HIPAA Compliance is Attainable Goal
Alliance for Children and Families, December 15, 2004
HIPAA Compliance is Attainable Goal
If you are like most agency executives, you have been hit for the past couple of years with hundreds of questions about HIPAA. This piece of federal legislation, like many of its ilk, expresses a noble interest, is much more complex than we want it to be, and affects many more areas than its original sponsors ever intended. This article will pare it down to size and show you that HIPAA compliance is not nearly as difficult as we once suspected it would be.
First, let’s agree on what HIPAA is. HIPAA is an acronym for the Health Insurance Portability and Accountability Act of 1996.1 It was drafted with the goal of protecting the flow of health information generated by health benefit plans, particularly electronically exchanged information. Second, let’s agree on what it is intended to do. HIPAA is intended to prevent protected health information (PHI) from being accessed by non-authorized persons. It is essentially a statement of the interest in protecting an individual’s right of privacy. Third, let’s agree on what your responsibility is as the administrator of a child welfare agency (assuming that you have more than 50 employees).2 There are two main areas of concern. First, as an employer you are required to appropri- ately manage the PHI of those employees who have a health benefit plan with your organization. Second, as the provider of care to juveniles and their families, you are required to appropriately manage their PHI as they move through your agency and the child welfare system as a whole.
HIPAA and Health Benefit Plans
If you are a health plan sponsor, there is a wealth of PHI that is involved in analyzing benefit packages, confirming or authorizing an employee’s health care, or assessing an employee’s appeal of a coverage denial. Anytime your personnel management office rubs shoulders with PHI, it must jump through the hoops established by HIPAA to keep it private.
Most benefit plans and TPAs now have HIPAA compliance mechanisms in place, and as part of their service to you they will direct your HR staff about how to set them up and make them work. The confusion that reigned just after HIPAA’s enactment has now settled down as the health benefits industry tackled HIPAA’s regulations3 and created industry-accepted policies, procedures, and forms. Your major responsibility is to ensure that your HR department is obtaining board approval of HIPAA-required changes to health benefit plans; obtaining employee authorizations for managing their PHI; and training all employees who have access to PHI.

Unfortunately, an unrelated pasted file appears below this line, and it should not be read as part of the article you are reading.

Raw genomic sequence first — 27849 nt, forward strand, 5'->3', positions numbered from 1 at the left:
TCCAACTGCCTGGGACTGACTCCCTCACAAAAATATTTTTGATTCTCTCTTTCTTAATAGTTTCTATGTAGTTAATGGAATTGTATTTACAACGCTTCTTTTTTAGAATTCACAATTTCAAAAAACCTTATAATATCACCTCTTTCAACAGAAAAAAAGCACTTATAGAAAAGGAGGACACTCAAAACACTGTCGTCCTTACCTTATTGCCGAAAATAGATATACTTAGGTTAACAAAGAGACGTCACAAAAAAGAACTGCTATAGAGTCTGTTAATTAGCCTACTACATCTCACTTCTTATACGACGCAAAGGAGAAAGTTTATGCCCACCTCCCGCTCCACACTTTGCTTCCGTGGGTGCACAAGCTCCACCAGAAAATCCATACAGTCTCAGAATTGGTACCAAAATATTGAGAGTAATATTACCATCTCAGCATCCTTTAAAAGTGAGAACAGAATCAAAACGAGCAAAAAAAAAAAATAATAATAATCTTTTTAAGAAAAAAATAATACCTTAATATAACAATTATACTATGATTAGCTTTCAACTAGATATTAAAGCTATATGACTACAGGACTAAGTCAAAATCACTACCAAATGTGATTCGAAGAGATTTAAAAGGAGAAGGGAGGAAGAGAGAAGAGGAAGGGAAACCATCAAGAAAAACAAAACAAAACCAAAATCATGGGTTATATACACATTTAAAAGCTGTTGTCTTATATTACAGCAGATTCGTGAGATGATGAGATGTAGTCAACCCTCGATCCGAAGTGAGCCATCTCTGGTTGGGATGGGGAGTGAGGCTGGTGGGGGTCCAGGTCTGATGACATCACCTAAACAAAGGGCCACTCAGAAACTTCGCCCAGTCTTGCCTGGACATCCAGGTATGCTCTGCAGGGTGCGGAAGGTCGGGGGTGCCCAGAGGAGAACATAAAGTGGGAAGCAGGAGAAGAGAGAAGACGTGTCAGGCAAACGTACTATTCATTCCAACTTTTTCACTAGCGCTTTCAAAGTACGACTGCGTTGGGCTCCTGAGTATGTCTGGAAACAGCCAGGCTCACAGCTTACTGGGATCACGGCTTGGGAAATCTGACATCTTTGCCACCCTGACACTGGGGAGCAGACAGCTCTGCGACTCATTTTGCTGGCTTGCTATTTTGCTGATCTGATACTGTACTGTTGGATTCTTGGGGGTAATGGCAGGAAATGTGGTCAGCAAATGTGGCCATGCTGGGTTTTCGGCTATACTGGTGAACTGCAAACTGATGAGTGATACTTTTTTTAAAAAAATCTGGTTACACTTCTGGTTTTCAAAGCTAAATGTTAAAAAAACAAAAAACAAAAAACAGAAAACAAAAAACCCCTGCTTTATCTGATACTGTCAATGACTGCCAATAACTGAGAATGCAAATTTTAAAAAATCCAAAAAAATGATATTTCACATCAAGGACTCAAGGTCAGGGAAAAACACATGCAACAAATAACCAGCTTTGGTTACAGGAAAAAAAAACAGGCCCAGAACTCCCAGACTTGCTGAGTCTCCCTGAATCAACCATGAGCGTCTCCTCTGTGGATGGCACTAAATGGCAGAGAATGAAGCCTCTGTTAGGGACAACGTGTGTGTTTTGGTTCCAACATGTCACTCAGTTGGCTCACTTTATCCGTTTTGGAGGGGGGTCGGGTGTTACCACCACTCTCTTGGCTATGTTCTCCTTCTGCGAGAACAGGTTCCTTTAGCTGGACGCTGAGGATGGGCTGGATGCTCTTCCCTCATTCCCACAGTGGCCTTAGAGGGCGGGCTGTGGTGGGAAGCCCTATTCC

If you are self-funded and self-administered, then the entire HIPAA compliance burden falls on your shoulders. I will not attempt to describe your task to obtain compliance in your plan, as it is too complicated to describe in the context of this article.
HIPAA and Client Case Management
The impact of HIPAA on your day-to-day case management of young people and their families is one of those great unintended consequences of the legislation. Because just about everything that is included in a client’s case history is tied to a clinical diagnosis, your case management system automatically becomes a vast repository of PHI. For this reason, you must establish a HIPAA-compliant structure and attend to it accordingly.
You should start by identifying someone in your agency to be a privacy officer—a person who is responsible for developing and implementing HIPAA policies and procedures. Your privacy officer defines agency-wide privacy goals, drafts policies and procedures to implement them, and sets a timetable for achieving full HIPAA compliance. This person must not only understand your agency’s duties under the Act, but he/she must be aware of the interplay of related federal and state rules that affect HIPAA’s implementation at your agency.4
Anyone sharing agency information that is HIPAA protected is a business associate under HIPAA. Business associates must understand the general privacy concepts involved, com- prehend the importance of HIPAA compliance, and be trained to correctly work with your HIPAA policies and procedures.
Permitted Uses and Disclosures
One of the ways that HIPAA rules have eased compliance is by delineating six specifically permitted disclosures that do not require patient authorization.5 The most significant of these for child welfare agencies are contained in the second specific use—for Treatment, Payment and Health Care Operations (see sidebar). Under this provi- sion, you may continue your operations with minimal HIPAA impact, so long as you abide by HIPAA in all other respects.
Similarly, under the rules you may use your own agency-generated psychotherapy notes for treatment without getting client authorization (see sidebar). Psychotherapy notes under the Act are notes documenting a private counseling session, or a group, joint, or family counseling session, and that are separated from the rest of the individual’s medical record.6
Turn the Tables to Appreciate HIPAA
I asked the designated privacy officer of a Chicago-based child welfare agency about how HIPAA implementation has gone at his organization. He said, “In child welfare, confidentiality is not a new concept. We’ve done it all before. What HIPAA does is force us to think about how we use our paper and electronic files.” His organization is updating the platform underlying its case management system so that it is HIPAA compliant.
His best training technique is to turn the tables on his trainees. Recognizing that eyes glaze over when they hear the word HIPAA, he tells them, “Look, we’re not just providers here. We’re also consumers of privacy rules. You should be happy that someone else is looking after your personal health information just like you’re doing here. The intent is good. The rule is good.”